Seven of Mosaic’s UK 15 population groups have an average age higher than the national (representing 15.8m people), and within these our research demonstrated a huge variance in lifestyles as well as average property and pension wealth. Many have lived in their current family home for many years and some may still have dependents. With later living products, we are seeking to shift a mindset that individuals have spent some five decades establishing, the task in hand cannot therefore be under-estimated. They have established urban, suburban or rural lifestyles, and have consistently been encouraged to aspire to home-ownership. In tandem, they have differing perceptions of their personal care needs and care
“We need to be building this information and, as well as operators, encouraging local authorities to engage with it and acknowledge its power to inform local plan activity,” says James Donagh our Development Economic Director and lead consultant in this research. “By layering on top of the mosaic distribution maps for example, our understanding of a geographies propensity for dementia, the general health of the area’s ageing population and the extent to which any health problems limit day-to-day activities, can build up a clear picture of future care levels, extra care or in-home support needed locally. As any consultancy of our scale would, we monitor local plan progress and as we have done for housing over the last 20 years, we are working with later living providers to ensure lobbying is happening around these plans at the right time, but this voice needs to become even louder. Shifting perception of need, and building understanding, is essential if we are to see a rise in the number of Local Plans with proper policies and site allocations.”
From a tenure perspective there are also opportunities to meet this diversity of need. Gillian Girling who leads Girlings Retirement Rentals, notes that when they started renting 28 years ago, “the perception was that people only rented because they could not afford to buy. Whilst this was not true then, and no less false today, renting now has better connotations and is now viewed as a lifestyle choice. The benefits of flexibility of moving, access to cash, and removal of financial penalties on moving, means renting is now perceived with a much more positive spin. With the tsunami of older people in our population, a proportion will want to live in purpose-built retirement developments on long term tenancies. The type of property available should be as varied as the people who want to rent it – addressing the high end as well as more modest means. The crucial element of renting in retirement is the tenure. Our tenants know they have security of Assured Tenancy, to live there for as long as they wish (assuming they adhere to the tenancy agreement) and are able to sort out their financial affairs to their advantage.”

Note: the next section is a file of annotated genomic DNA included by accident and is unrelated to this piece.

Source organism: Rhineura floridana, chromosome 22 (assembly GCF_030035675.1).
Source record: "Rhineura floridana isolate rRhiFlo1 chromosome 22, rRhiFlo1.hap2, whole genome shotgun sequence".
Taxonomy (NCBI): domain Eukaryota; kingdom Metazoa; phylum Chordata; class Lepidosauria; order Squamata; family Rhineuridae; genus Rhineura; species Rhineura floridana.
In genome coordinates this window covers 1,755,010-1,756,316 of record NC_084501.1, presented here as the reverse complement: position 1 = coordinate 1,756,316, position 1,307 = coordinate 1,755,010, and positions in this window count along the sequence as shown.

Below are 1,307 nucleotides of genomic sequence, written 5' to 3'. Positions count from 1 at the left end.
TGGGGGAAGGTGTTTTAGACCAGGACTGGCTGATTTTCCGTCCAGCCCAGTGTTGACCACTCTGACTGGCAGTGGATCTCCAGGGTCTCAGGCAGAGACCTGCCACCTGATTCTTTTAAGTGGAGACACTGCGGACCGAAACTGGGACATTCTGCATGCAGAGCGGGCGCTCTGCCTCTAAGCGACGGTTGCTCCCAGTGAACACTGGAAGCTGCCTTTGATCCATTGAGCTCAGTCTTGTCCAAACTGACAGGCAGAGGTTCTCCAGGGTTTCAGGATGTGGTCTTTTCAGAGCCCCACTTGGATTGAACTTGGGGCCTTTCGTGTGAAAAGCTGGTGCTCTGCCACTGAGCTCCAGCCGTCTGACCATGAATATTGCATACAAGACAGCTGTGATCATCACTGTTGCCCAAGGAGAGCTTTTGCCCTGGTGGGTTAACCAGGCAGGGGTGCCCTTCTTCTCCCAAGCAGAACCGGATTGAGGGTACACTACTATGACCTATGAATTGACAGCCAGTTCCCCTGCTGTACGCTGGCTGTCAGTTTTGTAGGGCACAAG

Similarly, James Pargeter, a Senior Director with Greystar, who have had huge success in delivering and managing rental products to suit the later living demographic in the US, noted at our London roundtable that he could see the potential in the UK, for specific and inter-generational products. “For us the basis of this investment lies in the long-term sustainable management of these facilities – it therefore seems to me that entities like us, looking to invest in the long-term, would deliver a very welcome addition to the sector; consistency of product, certainty of financial model and flexibility of accommodation and care.”
WITH LATER LIVING PRODUCTS, WE ARE SEEKING TO SHIFT A MINDSET THAT INDIVIDUALS HAVE SPENT SOME FIVE DECADES ESTABLISHING, THE TASK IN HAND CANNOT THEREFORE BE UNDER-ESTIMATED.
Challenge #3 New entrants
So, there’s a huge need and a diverse market and this is a sector ripe for new entrants. Within the sector we are already seeing a number of high-end market developers considering the opportunities of diversification into products that meet a wider price point, but as the demand information shows, there is a need and space within the market for so much more.